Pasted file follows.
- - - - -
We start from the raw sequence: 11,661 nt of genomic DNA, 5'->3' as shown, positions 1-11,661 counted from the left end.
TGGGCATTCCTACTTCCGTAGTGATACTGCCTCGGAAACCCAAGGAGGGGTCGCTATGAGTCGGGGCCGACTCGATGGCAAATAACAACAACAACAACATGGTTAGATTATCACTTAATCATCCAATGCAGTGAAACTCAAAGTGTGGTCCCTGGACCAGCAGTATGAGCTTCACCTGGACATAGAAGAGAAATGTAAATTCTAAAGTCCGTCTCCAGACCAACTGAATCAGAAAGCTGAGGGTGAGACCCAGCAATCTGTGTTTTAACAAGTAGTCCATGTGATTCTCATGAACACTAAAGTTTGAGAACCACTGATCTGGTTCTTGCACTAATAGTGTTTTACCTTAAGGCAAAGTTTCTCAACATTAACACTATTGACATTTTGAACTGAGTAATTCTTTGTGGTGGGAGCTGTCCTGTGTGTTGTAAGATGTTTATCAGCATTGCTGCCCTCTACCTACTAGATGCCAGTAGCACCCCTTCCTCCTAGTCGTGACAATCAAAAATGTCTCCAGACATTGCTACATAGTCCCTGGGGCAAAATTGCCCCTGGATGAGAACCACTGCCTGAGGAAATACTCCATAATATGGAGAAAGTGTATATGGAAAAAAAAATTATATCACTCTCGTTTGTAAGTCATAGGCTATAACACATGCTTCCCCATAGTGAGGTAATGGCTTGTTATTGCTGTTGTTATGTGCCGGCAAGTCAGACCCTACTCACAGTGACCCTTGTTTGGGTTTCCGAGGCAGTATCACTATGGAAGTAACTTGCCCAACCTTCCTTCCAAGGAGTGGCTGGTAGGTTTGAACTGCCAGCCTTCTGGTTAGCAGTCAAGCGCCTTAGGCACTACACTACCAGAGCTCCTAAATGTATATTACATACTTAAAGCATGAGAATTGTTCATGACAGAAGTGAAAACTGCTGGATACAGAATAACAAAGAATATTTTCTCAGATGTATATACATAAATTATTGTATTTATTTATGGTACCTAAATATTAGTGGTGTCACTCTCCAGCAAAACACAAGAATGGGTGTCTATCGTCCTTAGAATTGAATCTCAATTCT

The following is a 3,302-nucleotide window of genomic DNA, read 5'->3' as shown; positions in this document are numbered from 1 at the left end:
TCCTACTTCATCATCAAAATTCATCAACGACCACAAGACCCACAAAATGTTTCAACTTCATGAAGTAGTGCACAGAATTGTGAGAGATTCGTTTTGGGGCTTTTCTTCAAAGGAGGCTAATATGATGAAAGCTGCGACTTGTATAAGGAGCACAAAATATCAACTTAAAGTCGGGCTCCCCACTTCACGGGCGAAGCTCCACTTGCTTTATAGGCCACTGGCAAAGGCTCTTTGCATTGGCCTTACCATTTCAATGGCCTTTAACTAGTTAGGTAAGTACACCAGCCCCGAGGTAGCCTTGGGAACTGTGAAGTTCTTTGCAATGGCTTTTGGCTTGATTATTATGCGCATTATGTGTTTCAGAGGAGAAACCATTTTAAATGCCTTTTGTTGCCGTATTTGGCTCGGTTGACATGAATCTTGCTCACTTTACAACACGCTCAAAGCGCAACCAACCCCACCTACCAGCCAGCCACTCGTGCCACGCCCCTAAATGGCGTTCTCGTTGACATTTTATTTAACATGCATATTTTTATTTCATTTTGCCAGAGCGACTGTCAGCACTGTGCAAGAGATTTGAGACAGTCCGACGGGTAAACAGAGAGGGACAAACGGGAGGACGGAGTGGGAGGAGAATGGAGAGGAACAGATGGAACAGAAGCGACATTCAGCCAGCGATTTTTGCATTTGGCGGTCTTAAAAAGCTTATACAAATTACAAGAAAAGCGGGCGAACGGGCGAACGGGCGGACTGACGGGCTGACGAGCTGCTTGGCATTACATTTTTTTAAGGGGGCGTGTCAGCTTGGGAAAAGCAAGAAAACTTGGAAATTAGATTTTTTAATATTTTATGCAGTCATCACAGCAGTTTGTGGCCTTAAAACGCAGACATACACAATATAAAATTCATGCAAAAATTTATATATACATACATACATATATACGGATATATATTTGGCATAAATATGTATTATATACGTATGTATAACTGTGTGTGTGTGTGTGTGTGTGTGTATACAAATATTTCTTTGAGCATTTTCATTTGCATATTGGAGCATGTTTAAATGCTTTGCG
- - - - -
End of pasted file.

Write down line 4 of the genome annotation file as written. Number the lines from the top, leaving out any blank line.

TCCTACTTCATCATCAAAATTCATCAACGACCACAAGACCCACAAAATGTTTCAACTTCATGAAGTAGTGCACAGAATTGTGAGAGATTCGTTTTGGGGCTTTTCTTCAAAGGAGGCTAATATGATGAAAGCTGCGACTTGTATAAGGAGCACAAAATATCAACTTAAAGTCGGGCTCCCCACTTCACGGGCGAAGCTCCACTTGCTTTATAGGCCACTGGCAAAGGCTCTTTGCATTGGCCTTACCATTTCAATGGCCTTTAACTAGTTAGGTAAGTACACCAGCCCCGAGGTAGCCTTGGGAACTGTGAAGTTCTTTGCAATGGCTTTTGGCTTGATTATTATGCGCATTATGTGTTTCAGAGGAGAAACCATTTTAAATGCCTTTTGTTGCCGTATTTGGCTCGGTTGACATGAATCTTGCTCACTTTACAACACGCTCAAAGCGCAACCAACCCCACCTACCAGCCAGCCACTCGTGCCACGCCCCTAAATGGCGTTCTCGTTGACATTTTATTTAACATGCATATTTTTATTTCATTTTGCCAGAGCGACTGTCAGCACTGTGCAAGAGATTTGAGACAGTCCGACGGGTAAACAGAGAGGGACAAACGGGAGGACGGAGTGGGAGGAGAATGGAGAGGAACAGATGGAACAGAAGCGACATTCAGCCAGCGATTTTTGCATTTGGCGGTCTTAAAAAGCTTATACAAATTACAAGAAAAGCGGGCGAACGGGCGAACGGGCGGACTGACGGGCTGACGAGCTGCTTGGCATTACATTTTTTTAAGGGGGCGTGTCAGCTTGGGAAAAGCAAGAAAACTTGGAAATTAGATTTTTTAATATTTTATGCAGTCATCACAGCAGTTTGTGGCCTTAAAACGCAGACATACACAATATAAAATTCATGCAAAAATTTATATATACATACATACATATATACGGATATATATTTGGCATAAATATGTATTATATACGTATGTATAACTGTGTGTGTGTGTGTGTGTGTGTGTATACAAATATTTCTTTGAGCATTTTCATTTGCATATTGGAGCATGTTTAAATGCTTTGCG